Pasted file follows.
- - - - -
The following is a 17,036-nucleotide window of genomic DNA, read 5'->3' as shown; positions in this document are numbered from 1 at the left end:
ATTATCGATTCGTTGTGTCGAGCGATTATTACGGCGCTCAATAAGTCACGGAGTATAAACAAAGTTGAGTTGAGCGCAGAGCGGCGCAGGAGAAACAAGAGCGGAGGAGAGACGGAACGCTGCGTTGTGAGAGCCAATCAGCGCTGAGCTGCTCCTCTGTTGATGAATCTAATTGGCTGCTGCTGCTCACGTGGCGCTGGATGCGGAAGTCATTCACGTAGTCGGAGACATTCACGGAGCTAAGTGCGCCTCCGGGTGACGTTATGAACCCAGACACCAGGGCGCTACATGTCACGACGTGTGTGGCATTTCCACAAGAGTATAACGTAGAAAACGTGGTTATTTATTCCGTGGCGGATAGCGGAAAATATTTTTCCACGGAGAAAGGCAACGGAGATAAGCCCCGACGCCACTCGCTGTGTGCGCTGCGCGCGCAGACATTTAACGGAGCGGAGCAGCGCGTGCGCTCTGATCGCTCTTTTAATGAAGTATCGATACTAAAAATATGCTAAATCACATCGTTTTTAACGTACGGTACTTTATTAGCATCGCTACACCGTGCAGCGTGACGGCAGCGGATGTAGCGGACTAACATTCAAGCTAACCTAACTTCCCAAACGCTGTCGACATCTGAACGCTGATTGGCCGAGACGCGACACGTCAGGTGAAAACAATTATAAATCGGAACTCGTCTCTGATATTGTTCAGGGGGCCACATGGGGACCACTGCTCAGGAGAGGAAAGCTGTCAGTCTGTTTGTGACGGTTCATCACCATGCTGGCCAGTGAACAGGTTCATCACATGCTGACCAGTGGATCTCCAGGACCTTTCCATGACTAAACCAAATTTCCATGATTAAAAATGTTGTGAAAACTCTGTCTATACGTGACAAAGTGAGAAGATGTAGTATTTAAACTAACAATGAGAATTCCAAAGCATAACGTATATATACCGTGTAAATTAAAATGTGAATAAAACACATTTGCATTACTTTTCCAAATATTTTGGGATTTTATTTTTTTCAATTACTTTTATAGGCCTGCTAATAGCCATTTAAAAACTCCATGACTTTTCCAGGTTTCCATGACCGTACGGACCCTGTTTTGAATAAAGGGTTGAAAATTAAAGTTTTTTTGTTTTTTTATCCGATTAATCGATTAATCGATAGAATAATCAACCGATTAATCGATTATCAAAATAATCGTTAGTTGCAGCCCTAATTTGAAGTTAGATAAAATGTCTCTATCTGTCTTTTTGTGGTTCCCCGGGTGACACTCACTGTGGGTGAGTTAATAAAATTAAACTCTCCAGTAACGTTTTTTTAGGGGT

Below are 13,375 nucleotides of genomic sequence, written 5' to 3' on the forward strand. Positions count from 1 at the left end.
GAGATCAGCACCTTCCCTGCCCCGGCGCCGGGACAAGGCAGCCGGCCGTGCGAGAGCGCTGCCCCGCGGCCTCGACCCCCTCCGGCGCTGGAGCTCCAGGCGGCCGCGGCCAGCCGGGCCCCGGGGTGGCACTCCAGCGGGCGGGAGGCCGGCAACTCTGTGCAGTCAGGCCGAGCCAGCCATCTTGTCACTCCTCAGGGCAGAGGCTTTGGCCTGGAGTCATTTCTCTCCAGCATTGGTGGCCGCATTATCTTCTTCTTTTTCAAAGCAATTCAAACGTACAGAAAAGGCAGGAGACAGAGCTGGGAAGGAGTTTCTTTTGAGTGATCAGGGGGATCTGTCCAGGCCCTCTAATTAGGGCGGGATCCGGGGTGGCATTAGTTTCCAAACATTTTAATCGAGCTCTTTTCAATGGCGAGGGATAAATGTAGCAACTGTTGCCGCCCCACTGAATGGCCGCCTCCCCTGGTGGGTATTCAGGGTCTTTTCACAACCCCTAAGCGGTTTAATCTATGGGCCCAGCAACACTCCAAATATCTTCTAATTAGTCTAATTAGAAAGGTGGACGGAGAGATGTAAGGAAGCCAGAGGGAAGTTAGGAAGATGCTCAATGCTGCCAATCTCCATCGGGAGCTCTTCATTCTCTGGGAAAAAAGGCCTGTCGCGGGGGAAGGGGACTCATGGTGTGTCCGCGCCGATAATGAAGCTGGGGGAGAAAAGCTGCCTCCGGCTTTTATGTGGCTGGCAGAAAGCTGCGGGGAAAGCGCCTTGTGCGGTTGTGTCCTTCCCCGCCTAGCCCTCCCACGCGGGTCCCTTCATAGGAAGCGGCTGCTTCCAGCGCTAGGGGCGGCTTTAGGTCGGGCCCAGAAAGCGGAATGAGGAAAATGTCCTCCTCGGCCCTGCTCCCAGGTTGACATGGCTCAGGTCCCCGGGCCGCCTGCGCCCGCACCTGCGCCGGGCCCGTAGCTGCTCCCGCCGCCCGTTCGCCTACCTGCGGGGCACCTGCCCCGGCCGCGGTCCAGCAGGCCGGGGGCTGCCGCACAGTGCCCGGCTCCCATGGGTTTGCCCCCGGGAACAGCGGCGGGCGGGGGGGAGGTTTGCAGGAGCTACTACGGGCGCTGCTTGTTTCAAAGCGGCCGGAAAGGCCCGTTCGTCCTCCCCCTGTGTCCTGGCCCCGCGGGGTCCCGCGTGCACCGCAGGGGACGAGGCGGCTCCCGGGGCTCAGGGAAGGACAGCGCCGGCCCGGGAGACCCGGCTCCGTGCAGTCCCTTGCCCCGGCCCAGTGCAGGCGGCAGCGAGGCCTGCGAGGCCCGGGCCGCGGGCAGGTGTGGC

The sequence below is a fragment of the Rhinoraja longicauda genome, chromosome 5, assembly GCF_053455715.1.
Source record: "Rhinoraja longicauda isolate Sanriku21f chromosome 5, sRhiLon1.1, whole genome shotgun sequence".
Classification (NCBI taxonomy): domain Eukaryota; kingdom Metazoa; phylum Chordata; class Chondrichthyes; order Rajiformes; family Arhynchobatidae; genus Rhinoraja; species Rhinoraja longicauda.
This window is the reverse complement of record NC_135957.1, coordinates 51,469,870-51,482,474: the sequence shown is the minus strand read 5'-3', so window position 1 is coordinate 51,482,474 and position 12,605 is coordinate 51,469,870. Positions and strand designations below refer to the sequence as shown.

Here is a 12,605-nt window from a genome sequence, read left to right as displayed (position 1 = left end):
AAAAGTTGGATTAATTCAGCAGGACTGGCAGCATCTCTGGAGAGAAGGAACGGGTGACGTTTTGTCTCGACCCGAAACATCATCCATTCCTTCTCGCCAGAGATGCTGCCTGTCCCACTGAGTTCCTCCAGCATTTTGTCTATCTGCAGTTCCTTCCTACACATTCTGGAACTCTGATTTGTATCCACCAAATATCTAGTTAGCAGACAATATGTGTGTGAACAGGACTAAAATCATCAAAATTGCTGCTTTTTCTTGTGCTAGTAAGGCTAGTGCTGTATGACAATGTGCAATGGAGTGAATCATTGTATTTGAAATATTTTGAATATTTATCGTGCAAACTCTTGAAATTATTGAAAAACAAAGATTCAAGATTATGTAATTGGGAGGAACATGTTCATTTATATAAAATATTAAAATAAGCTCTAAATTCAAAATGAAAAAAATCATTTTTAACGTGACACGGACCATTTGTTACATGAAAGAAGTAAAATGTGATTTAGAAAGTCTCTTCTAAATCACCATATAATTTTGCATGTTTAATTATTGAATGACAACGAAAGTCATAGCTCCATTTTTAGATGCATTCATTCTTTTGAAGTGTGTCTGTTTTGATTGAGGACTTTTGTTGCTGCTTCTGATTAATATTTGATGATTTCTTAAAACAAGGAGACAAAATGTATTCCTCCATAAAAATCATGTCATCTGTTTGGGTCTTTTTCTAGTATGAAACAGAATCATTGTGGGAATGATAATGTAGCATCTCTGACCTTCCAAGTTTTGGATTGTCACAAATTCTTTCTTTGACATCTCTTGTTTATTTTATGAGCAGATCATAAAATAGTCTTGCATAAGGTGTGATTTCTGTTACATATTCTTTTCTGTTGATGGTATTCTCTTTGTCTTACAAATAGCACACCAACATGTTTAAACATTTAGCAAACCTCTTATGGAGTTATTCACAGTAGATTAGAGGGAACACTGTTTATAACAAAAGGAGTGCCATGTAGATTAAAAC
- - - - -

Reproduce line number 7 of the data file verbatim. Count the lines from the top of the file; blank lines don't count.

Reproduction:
Classification (NCBI taxonomy): domain Eukaryota; kingdom Metazoa; phylum Chordata; class Chondrichthyes; order Rajiformes; family Arhynchobatidae; genus Rhinoraja; species Rhinoraja longicauda.